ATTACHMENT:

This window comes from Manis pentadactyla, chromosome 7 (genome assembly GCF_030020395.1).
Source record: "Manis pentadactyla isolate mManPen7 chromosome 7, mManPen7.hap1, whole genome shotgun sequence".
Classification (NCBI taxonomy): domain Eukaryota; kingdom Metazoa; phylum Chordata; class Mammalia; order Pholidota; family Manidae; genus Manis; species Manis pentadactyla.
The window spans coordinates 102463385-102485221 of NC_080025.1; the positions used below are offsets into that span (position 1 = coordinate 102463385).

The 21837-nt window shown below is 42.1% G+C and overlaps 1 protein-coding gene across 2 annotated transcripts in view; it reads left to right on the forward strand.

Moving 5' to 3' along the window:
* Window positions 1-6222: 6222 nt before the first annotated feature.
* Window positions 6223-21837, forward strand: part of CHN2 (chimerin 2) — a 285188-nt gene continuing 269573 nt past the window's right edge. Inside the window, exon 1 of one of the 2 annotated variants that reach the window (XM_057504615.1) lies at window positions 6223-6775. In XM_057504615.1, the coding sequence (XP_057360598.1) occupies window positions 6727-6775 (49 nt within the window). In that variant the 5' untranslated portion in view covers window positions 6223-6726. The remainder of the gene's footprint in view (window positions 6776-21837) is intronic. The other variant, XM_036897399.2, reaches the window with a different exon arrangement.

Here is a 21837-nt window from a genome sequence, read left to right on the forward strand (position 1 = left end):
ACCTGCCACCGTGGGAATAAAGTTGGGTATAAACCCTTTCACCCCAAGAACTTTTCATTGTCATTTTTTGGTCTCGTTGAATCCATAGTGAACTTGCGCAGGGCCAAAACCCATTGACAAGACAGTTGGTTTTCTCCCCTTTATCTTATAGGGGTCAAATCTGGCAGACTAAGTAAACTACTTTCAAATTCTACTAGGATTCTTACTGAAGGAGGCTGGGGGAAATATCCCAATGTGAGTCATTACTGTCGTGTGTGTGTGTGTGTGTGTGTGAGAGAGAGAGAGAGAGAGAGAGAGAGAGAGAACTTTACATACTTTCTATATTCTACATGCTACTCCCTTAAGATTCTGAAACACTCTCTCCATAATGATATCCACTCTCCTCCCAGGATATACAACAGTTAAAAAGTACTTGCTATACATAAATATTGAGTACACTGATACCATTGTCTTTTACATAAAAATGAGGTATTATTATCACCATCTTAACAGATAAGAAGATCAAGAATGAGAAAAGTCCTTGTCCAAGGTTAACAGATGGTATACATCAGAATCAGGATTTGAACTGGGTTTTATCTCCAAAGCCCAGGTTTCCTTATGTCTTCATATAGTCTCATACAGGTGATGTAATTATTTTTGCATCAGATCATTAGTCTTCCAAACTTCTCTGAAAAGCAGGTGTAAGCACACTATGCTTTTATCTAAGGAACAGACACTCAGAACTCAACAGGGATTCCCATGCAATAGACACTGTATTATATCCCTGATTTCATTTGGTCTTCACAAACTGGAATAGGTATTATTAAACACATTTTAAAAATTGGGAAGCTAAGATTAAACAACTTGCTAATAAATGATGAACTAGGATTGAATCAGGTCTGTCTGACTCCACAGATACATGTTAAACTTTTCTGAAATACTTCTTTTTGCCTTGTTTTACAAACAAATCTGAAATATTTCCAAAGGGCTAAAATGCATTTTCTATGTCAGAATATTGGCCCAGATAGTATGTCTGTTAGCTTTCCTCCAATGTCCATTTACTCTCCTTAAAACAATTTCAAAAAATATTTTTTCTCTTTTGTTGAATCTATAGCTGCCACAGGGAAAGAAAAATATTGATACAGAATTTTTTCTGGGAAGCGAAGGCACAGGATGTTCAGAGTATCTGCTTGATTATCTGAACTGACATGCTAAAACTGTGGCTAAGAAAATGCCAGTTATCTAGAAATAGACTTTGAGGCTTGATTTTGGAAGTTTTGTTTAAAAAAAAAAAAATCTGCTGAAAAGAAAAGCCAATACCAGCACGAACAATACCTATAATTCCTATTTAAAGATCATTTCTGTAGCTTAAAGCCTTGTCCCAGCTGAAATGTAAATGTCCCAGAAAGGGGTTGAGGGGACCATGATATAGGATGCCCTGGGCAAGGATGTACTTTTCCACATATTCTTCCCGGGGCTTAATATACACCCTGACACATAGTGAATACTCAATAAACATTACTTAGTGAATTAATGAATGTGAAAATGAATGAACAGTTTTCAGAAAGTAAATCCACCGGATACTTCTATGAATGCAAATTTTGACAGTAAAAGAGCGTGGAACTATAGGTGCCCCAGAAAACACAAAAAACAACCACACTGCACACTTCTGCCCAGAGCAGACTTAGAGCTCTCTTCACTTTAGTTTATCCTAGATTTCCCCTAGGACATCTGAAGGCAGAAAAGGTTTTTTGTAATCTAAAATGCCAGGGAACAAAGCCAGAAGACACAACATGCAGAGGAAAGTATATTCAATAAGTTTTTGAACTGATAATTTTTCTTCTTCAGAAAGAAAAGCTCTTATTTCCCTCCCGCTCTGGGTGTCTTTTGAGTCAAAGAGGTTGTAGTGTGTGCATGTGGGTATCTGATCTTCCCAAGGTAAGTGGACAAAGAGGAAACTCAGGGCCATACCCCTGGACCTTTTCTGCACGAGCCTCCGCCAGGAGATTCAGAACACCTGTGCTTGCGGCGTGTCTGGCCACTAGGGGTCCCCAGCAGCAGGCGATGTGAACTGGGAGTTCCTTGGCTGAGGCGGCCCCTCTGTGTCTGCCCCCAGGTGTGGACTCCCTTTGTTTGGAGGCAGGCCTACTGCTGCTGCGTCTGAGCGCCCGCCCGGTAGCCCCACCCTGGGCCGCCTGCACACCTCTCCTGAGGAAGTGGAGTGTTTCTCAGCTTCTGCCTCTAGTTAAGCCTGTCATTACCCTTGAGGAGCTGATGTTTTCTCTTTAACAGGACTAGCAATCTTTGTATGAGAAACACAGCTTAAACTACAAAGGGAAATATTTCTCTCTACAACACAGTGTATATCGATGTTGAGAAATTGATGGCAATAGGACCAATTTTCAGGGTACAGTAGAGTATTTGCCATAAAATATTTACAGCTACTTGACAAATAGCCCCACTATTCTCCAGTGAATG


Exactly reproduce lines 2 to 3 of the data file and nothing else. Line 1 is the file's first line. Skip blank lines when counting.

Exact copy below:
Source record: "Manis pentadactyla isolate mManPen7 chromosome 7, mManPen7.hap1, whole genome shotgun sequence".
Classification (NCBI taxonomy): domain Eukaryota; kingdom Metazoa; phylum Chordata; class Mammalia; order Pholidota; family Manidae; genus Manis; species Manis pentadactyla.